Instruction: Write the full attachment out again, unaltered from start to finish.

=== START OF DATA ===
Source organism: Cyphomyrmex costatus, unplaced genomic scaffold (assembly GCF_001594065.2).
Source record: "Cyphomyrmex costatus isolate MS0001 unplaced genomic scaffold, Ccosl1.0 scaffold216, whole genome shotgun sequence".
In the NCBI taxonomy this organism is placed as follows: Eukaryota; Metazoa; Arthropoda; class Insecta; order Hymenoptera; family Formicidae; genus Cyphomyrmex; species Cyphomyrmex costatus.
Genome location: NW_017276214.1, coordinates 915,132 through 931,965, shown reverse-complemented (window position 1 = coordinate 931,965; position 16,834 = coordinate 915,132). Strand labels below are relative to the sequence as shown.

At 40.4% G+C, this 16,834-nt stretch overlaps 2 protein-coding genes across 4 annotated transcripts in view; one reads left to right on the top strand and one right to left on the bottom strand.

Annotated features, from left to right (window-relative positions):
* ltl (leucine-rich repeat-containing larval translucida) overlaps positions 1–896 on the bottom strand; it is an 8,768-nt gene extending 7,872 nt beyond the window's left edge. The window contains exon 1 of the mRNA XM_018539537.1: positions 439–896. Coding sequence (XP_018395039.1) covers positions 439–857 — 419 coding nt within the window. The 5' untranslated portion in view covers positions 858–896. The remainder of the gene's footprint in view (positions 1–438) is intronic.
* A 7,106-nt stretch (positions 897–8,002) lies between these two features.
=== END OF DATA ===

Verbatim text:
Source organism: Cyphomyrmex costatus, unplaced genomic scaffold (assembly GCF_001594065.2).
Source record: "Cyphomyrmex costatus isolate MS0001 unplaced genomic scaffold, Ccosl1.0 scaffold216, whole genome shotgun sequence".
In the NCBI taxonomy this organism is placed as follows: Eukaryota; Metazoa; Arthropoda; class Insecta; order Hymenoptera; family Formicidae; genus Cyphomyrmex; species Cyphomyrmex costatus.
Genome location: NW_017276214.1, coordinates 915,132 through 931,965, shown reverse-complemented (window position 1 = coordinate 931,965; position 16,834 = coordinate 915,132). Strand labels below are relative to the sequence as shown.

At 40.4% G+C, this 16,834-nt stretch overlaps 2 protein-coding genes across 4 annotated transcripts in view; one reads left to right on the top strand and one right to left on the bottom strand.

Annotated features, from left to right (window-relative positions):
* ltl (leucine-rich repeat-containing larval translucida) overlaps positions 1–896 on the bottom strand; it is an 8,768-nt gene extending 7,872 nt beyond the window's left edge. The window contains exon 1 of the mRNA XM_018539537.1: positions 439–896. Coding sequence (XP_018395039.1) covers positions 439–857 — 419 coding nt within the window. The 5' untranslated portion in view covers positions 858–896. The remainder of the gene's footprint in view (positions 1–438) is intronic.
* A 7,106-nt stretch (positions 897–8,002) lies between these two features.